From fast fashion to post-Covid predictions and impulse buying patterns, Vaishnavi is set to cover it all and more in her ‘tell it like it is’ series for WIP journal. Remember ‘Fashion Police’ with Joan Rivers? Yeah, this is 10x more scathing than that. JK, but fr we all need a reality check when it comes to our excessive consumerism.
Shivram is a Delhi-based digital writer with extensive experience writing and strategising for the big bad corporates as well as smaller youth-led fashion, lifestyle, F&B and hospitality brands. Her keen eye, passion for sleuthing coupled with a “no f***s given” attitude is bound to make for some inspired content. We’re pretty excited.
We caught up with the fashion graduate on what we can expect from the series, her inspiration for the BOMB visual identity and what her new at-home work lifestyle looks like.
Roychuu: What’s one thing you wish people knew about you?
Vaishnavi: I often get shit for not picking up phone calls or not calling people back, so I guess what I wish people knew was that it has nothing to do with them. I just get super anxious with phone calls and I just, in general, don't prefer calls! Also that I love being the devil's advocate, it's not just to argue, but I truly love knowing something from all aspects to understand it in the best way possible.
R: What drew you towards studying Fashion, straight out of school? What career were you envisioning for yourself then?
V: I think it's such a versatile medium. And it’s a super fun way of expressing, I guess that's what drew me to fashion back then. As for the career that I was envisioning, I think I wanted to be a writer in a fashion magazine, but I realised soon that it wasn't my cup of tea haha.
R: Tell us what you’re reading currently. Has it impacted your thinking, opinions in any way?
V: I am currently reading a bunch of articles, I haven't started a book in a long time. but I'm reading stuff on jobs and the economy post CoVid, also educating myself on concepts such as gender, prejudice, religion and atheism, the nuances of intersectionality etc.
R: Tell our audience a little about your new series ‘Hot or Not’ and what we can expect from it in the coming few weeks.
V: So in the series 'Hot or Not' I essentially touch upon concepts and practices across culture, fashion and business, and figure out what's cool and what's not by weighing both sides of the situation.
R: What’s a fashion trend that’s really hot, and one that’s really not?
V: What's hot is anything and everything to do with sustainability, so that can go from using organic materials to producing only when required. What's not, is fur, leather.. all of that is just much worse than any other practice in my opinion.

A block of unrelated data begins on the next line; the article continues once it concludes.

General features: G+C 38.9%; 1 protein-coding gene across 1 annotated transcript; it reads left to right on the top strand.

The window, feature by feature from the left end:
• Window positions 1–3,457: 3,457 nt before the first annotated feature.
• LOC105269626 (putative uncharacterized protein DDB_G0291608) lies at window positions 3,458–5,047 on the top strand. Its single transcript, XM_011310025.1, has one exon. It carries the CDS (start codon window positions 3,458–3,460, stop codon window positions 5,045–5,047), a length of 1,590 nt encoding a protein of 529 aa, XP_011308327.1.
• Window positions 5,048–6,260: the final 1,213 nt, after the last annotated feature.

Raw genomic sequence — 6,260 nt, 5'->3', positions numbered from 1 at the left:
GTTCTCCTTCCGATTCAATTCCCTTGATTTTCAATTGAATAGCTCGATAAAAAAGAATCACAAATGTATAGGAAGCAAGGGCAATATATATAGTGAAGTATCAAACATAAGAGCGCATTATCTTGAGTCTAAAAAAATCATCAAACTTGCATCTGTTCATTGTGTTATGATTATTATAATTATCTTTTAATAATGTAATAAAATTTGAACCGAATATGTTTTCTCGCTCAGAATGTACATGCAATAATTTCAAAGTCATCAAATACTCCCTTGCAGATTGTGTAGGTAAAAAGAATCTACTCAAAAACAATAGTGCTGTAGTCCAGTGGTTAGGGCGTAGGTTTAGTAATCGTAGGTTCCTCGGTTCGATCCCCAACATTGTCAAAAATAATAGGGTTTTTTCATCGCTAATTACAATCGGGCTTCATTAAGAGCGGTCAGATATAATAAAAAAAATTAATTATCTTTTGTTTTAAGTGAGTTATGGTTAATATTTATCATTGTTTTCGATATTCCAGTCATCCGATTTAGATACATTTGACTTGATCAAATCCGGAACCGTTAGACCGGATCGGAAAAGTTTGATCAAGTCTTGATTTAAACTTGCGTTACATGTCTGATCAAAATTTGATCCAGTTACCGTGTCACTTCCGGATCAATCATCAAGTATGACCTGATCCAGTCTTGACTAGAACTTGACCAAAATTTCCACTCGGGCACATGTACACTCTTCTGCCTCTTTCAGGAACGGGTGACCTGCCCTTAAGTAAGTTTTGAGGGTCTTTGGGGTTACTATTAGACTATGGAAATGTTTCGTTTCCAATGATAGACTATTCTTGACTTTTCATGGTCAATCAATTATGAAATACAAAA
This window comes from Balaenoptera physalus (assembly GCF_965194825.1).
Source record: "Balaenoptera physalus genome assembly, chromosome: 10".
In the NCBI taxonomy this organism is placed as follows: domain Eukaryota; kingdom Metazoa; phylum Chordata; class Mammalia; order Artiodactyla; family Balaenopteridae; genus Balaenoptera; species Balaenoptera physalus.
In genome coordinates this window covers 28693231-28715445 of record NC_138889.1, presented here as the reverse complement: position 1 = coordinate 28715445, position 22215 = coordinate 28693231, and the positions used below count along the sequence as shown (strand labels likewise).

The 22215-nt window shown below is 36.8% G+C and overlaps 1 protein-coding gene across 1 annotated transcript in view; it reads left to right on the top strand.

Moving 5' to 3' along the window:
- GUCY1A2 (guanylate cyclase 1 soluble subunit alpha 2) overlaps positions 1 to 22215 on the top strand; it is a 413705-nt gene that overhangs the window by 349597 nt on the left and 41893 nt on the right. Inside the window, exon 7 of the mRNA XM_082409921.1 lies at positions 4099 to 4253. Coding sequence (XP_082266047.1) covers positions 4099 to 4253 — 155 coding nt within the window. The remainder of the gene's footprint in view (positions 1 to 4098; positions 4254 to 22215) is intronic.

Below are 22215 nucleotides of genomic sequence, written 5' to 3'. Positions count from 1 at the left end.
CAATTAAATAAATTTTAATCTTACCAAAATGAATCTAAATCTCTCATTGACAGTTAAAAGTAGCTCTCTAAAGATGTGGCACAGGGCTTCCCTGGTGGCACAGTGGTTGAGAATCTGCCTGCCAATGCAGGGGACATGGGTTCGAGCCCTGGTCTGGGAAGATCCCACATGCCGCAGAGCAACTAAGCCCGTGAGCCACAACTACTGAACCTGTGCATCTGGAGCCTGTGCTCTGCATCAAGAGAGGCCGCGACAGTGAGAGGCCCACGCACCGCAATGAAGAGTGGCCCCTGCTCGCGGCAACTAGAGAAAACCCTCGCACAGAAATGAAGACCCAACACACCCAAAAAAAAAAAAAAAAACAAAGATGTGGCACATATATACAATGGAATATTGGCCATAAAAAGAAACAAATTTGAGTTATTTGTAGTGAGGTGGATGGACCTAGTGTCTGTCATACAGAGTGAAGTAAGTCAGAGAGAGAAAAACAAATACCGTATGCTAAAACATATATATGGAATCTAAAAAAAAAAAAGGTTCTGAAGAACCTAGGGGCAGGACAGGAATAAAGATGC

R: Send us a picture of your workfromhomestation. What are some things you can’t work without?
V: My laptop, a notebook, a highlighter (i just love highlighters!!), my hand cream, vaseline, some snax, and my glasses.
Image credit: Vaishnavi Shivram
R: Where are you travelling to as soon as this lockdown is over and why?
V: I think first would be to just travel to see my friends and family. And then a bigger trip would be to some beach with a few of my friends.
Image credit: Vaishnavi Shivram
R: The visual identity for your series lies somewhere between ‘Mean Girls’ and ‘Patriot Act’. Why did you pick those two specifically?
V: I think the combination of those two explains my style really well. The two have an incredibly young voice and resonate really well with their audience. Mean Girls because my preferred colour scheme comes from there and some callbacks. Patriot Act because I think Hasan Minhaj does a fabulous job of explaining complex concepts in a very simple way, so that's something I would hope to do in my series as well.
R: In your opinion, which brands are doing an exceptionally good job connecting with their audience and addressing their issues in the current social climate, and why?
V: I think OLIO is doing a fabulous job!! I thoroughly enjoyed their story takeovers by various artists. I loved how they all shared their own experiences and what they were all up to during the pandemic. Also because it speaks volumes about their brand and what they're about. I also enjoyed their series where they used vintage posters/pictures to send across useful messages about CoVid.
R: Share a meme that's made you laugh or think recently.
V: Quite a few, there are some attached below.
R: Lastly, any creative, relief group, brand or cause you’d like to shout out?
V: HelpAge India
Yoddhas - Indians fighting against cancer
Check out her new series on WIP JOURNAL.